Discussion and summary This review outlines the development of wear studies since the 1950s. The earliest experiments in dry conditions concentrated on severe wear. It was demonstrated that conditions could occur in which almost every contact between two surfaces caused plastic transfer of metal from one surface to the other and in which the final wear particles were agglomerations of these transfer fragments 3'6 . A view of a continually sheared plastic interface emerged in which the stability of the transferred agglomerations determined the wear particle size s2 but their rate of build-up and hence the wear rate was determined by the plastic flow at the transfer stage. The requirements of surface hardness and oxide film formation necessary to prevent severe wear were demonstrated s'7. Studies of the oxidational wear of steels close to severe conditions s'9 showed that, with soft steels, wear could proceed by the cyclic transfer and oxidation of the surface but for hard steels a thin stable oxide layer could develop, its rate of abrasion determining the wear rate. Later studies 2°-24 of wear by oxidation in conditions further removed from severe showed that oxide films on steels could be generated by rubbing to a thickness where they flaked away. Then wear rate was controlled by the oxidation rate rather than by the abrasion of a stable oxide film. These studies also demonstrated the better protection and lower wear rate of steels when Fe3 04 rather than Fe2 O3 was the scale formed. However, careful studies do not seem to have been carried out to determine at what stage oxidation rather than abrasion rate takes over as the controlling mechanism. A contradiction seems to exist between Quinn's and Welsh's analyses of surface conditions during mild wear. Quinn 2a'24 calculates hot spot temperatures leading to oxidation typically between 250 and 650 ° whereas Welsh 7 calculated temperatures greater than 900°C and observed phase hardening of the metal beneath the oxide which would not have occurred at temperatures as low as 650°C. Perhaps Quinn's temperatures should be interpreted as the temperatures necessary at the metal/oxide interface, some 5/am beneath the surface. It would be interesting to know whether a phase hardened layer, believed by Welsh to be essential for the oxide to be protective, exists beneath Quinn's thick oxide film or, if not, whether one existed during initial sliding before the growth of the film to a thickness which is possibly protective even on a soft substrate. In low speed sliding experiments in which wear by oxidation has been inhibited by reducing the amount of oxygen available for reaction, it has been demonstrated that metallic wear debris can be produced by surface elastic fatigue rather than by the plastic shearing mode of severe wear1~-19. The difference between this form of wear, called delamination, and severe wear is clear in principle: severe wear is associated with roughening and increased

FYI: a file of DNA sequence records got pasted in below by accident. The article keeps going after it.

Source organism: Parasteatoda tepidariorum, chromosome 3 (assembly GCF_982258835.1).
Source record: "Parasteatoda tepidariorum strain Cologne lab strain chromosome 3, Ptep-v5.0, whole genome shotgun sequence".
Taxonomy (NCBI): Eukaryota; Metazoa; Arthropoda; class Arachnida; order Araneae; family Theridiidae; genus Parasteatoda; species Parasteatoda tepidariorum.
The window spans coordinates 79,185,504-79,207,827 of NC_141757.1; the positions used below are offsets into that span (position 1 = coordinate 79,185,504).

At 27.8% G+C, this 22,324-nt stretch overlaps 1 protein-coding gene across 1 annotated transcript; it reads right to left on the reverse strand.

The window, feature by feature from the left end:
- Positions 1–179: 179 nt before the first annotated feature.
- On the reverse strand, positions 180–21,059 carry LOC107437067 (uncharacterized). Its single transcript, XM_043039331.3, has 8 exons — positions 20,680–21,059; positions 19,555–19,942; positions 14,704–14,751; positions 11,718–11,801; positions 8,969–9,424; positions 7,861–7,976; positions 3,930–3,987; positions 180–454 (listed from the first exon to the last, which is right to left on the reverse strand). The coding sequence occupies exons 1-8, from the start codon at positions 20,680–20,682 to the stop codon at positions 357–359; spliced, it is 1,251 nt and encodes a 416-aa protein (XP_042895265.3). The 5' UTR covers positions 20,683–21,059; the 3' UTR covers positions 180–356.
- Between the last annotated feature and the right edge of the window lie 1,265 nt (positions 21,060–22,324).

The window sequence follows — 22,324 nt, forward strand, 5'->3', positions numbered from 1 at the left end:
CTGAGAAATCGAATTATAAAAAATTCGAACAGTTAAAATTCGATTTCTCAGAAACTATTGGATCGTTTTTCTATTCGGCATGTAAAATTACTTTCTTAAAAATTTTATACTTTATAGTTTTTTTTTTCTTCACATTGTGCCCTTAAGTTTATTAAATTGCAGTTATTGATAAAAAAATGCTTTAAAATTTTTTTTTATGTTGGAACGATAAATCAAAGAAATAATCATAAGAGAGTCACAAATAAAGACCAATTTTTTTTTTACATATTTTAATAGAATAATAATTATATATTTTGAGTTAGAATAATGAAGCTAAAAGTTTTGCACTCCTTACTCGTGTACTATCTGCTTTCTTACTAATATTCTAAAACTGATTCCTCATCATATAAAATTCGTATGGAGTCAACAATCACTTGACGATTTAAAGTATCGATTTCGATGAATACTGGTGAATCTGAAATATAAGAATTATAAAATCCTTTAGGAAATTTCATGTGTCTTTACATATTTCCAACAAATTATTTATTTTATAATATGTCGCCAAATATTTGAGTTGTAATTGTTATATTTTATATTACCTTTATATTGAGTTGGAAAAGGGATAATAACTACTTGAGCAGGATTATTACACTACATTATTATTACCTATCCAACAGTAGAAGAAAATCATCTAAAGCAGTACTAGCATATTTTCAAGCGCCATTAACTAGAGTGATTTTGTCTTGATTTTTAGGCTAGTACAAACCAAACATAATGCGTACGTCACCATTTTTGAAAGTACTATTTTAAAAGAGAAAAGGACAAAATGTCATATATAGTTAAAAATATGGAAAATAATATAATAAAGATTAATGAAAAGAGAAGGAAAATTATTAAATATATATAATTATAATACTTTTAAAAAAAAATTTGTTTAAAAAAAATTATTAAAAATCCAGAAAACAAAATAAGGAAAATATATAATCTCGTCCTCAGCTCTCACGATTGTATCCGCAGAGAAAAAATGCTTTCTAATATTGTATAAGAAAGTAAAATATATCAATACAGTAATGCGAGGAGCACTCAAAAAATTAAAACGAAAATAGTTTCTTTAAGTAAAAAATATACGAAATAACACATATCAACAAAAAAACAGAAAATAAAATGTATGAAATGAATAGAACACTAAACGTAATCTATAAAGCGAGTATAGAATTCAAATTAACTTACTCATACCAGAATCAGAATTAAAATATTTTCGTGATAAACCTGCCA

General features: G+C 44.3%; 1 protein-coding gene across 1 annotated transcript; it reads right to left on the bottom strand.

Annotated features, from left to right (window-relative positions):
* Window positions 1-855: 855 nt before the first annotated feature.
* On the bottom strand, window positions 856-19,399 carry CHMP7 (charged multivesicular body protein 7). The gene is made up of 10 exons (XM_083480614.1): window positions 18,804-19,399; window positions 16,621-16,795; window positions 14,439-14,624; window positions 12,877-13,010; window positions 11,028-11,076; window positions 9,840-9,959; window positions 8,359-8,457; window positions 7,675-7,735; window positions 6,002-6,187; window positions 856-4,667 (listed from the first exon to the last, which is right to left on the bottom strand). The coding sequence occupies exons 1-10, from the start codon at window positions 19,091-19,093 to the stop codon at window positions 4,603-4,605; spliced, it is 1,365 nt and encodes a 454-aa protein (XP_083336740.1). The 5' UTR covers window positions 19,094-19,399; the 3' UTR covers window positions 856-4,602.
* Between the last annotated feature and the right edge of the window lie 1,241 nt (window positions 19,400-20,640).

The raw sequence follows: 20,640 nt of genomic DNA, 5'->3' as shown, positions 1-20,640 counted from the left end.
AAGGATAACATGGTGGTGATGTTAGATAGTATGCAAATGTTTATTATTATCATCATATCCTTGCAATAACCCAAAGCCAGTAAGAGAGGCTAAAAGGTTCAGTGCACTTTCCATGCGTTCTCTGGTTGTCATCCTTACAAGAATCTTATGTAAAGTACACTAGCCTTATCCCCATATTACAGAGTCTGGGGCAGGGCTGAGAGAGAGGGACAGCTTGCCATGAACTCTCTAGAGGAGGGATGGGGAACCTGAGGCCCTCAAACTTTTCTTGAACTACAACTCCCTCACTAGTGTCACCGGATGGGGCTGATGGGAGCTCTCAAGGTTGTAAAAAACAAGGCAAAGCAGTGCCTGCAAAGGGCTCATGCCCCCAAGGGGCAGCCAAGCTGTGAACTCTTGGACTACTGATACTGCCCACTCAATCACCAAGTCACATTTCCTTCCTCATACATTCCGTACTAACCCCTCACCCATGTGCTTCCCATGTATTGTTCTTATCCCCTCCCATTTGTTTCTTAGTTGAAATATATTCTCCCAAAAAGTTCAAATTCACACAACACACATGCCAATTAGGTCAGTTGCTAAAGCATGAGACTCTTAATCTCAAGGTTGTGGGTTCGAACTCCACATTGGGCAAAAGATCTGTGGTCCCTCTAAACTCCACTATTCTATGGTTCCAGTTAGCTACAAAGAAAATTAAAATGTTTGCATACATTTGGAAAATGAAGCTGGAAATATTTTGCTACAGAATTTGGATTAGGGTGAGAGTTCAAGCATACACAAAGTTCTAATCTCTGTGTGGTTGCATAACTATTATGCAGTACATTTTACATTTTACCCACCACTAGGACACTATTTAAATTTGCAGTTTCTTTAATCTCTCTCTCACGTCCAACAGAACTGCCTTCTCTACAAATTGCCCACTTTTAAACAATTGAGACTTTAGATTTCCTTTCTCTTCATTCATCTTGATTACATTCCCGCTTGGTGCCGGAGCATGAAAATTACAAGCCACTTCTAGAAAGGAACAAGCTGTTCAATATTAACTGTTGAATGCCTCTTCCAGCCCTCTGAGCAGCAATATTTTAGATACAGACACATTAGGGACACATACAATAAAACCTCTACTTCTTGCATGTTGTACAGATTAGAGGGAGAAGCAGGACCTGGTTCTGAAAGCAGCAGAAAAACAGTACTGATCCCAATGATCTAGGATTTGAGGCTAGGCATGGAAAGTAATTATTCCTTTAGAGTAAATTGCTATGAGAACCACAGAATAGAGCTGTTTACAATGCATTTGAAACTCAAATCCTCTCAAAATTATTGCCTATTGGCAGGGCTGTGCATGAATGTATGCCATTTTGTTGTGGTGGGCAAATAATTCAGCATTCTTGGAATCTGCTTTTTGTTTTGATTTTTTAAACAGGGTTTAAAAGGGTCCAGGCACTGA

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stress severity during running-in while de]amination with smoothing and decreased stressing (paths ] and 4, Fig 3) In practice, however, the wear rates attributed to delamination form an almost continuous range, as shown in Fig ], with the rates attributed to severe wear. It would be interesting to carry out radio-tracer studies at the boundary between these two forms of wear to determine whether there is an abrupt change or a continuous one between the wear with transfer established in severe conditions and that without transfer typical of delamination. The influence of sliding speed and load on the wear mechanisms observed during the dry sliding of soft steels on soft steels might be mapped schematically as shown in Fig 9 which draws for its inspiration on the earlier Figs 4, 6 and 8. At low loads and speeds (region A) surface workhardening and smoothing can occur under a protective oxide t'dm, wear occurring either by removal of the film or by metal fatigue (delamination). At slightly higher loads and speeds (region B) oxide protection may break down leading to severe metallic transfer and wear but at higher speeds still (region C) enhanced oxidation caused by friction heating coupled with the possibility o f surface transformation hardening of steels can restore oxide protectiveness. In hotter conditions still (region D) gross surface softening can cause a reversion to severe wear but in even hotter conditions (region E) a further regime of oxide domination has been observed. Any observed variation of wear coefficient with load or speed will depend on what section is taken through Fig 9. The positions of the boundaries in Fig 9 depend strongly on the sliding materials. For example the tongue with which region B separates A and C when soft steels are slid can be retracted by hardening the steels. To the best of this reviewer's knowledge, however, experiments have not been performed to allow any complete map after Fig 9 to be quantitatively drawn for any steel. The development o f boundary lubricated sliding wear studies has paralleled that of dry wear. Early studies concentrated on the prevention of severe wear or scuffing by promoting protective film formation with additives in the oil 2s-27 . Later studies of wear in less severe conditions showed that the film forming reactions by which wear occurred differed from those which prevented scuffing 2s-3~ . Most recently, attention has turned to the study of conditions even further from severe in which